The defendant then testified. He stated that on October 4, 1983, he was at his mother's residence in St. Louis. He stated that at approximately 4:30 to 4:48 p.m., he, girl friend Lorna Coran, and Robin Moore left for Ms. Coran's residence in Alorton, Illinois. He further stated that they arrived at her residence at approximately 6:30 p.m. and remained there until about 3 a.m. on October 5, 1983. Ms. Coran then drove the defendant back to St. Louis. Defendant denied having any connection with the weapon. (He had been found not guilty of unlawful use of a weapon after a trial in St. Louis, Missouri.)
Lorna Coran and Robin Moore both testified. Their testimony basically corroborated that of the defendant's.
A motion was made for a directed verdict and denied.
Defendant was found guilty and sentenced to six years.
Defendant first contends that he was not proved guilty beyond a reasonable doubt because the State did not prove that he performed any act with the intent to aid, abet, or facilitate the commission of the armed robbery.
• 1 Under the provisions of section 5-2(c) of the Criminal Code of 1961 (Ill. Rev. Stat. 1983, ch. 38, par. 5-2(c)), one may be guilty of an offense if he solicits, aids, abets, agrees, or attempts with another person, the commission of the offense or the planning of the offense. In order to be guilty under the theory of accountability, the State must prove beyond a reasonable doubt that (1) the defendant solicited, aided, abetted, agreed, or attempted to aid another person in the planning or commission of the offense; (2) this participation must have taken place either before or during the commission of the offense; and (3) it must have been with the current, specific intent to promote or facilitate the commission of the offense. People v. Ware (1980), 82 Ill. App.3d 297, 306, 402 N.E.2d 763, 767; People v. Wright (1976), 43 Ill. App.3d 458, 460, 357 N.E.2d 224, 225.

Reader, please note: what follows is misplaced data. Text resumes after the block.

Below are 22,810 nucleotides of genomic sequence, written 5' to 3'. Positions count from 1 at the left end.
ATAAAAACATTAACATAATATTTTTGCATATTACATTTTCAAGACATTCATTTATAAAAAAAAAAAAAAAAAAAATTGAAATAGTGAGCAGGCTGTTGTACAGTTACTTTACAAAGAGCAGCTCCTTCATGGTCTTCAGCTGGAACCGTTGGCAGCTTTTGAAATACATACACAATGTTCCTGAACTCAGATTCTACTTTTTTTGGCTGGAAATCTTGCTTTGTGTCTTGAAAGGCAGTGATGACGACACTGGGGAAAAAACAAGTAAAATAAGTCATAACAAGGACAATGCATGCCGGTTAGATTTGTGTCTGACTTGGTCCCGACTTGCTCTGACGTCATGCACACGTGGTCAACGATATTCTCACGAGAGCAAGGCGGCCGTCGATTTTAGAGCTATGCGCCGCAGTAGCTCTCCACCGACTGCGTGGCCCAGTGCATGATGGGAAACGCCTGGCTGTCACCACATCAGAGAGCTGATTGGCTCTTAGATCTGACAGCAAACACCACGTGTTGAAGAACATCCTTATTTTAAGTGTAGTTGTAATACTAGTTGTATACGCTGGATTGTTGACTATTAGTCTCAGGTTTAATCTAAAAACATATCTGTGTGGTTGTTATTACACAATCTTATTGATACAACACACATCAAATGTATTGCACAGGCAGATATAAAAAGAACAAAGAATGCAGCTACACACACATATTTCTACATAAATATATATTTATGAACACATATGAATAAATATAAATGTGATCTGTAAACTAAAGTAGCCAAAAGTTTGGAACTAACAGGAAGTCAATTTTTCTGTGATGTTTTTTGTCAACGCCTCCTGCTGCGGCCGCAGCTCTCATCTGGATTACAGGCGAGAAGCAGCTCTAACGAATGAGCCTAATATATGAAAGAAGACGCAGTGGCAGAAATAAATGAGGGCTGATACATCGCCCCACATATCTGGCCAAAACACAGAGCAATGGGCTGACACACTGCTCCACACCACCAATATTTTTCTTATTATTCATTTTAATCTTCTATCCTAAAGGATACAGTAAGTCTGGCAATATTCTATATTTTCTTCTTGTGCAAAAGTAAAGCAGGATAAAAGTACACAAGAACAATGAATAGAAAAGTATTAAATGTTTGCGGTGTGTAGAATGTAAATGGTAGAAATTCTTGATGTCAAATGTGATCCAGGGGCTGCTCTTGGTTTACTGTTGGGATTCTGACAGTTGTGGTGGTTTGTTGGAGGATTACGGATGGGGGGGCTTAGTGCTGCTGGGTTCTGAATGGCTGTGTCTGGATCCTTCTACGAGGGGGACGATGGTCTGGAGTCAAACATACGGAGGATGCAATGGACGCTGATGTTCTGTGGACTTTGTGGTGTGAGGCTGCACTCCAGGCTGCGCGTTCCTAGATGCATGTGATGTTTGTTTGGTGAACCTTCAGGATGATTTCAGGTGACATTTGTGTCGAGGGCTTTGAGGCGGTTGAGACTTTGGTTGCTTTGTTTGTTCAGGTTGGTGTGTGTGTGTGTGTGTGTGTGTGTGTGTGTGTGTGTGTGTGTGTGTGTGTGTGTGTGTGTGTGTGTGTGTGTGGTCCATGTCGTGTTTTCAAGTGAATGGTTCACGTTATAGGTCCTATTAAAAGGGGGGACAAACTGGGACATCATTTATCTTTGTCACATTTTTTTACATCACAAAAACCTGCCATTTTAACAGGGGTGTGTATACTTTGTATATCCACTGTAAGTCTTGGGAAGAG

• 2 Our review of the record reveals no direct factual evidence that the jury could arrive at the conclusion advanced by the State to establish accountability on the part of defendant. The testimony of the State's witnesses merely establishes that defendant was in the restaurant before the robbery took place, he spoke briefly with the robber, he momentarily came between Sergeant Brewer and the robber while the crime was being committed, and that four days later he may have had possession of Sergeant Brewer's gun.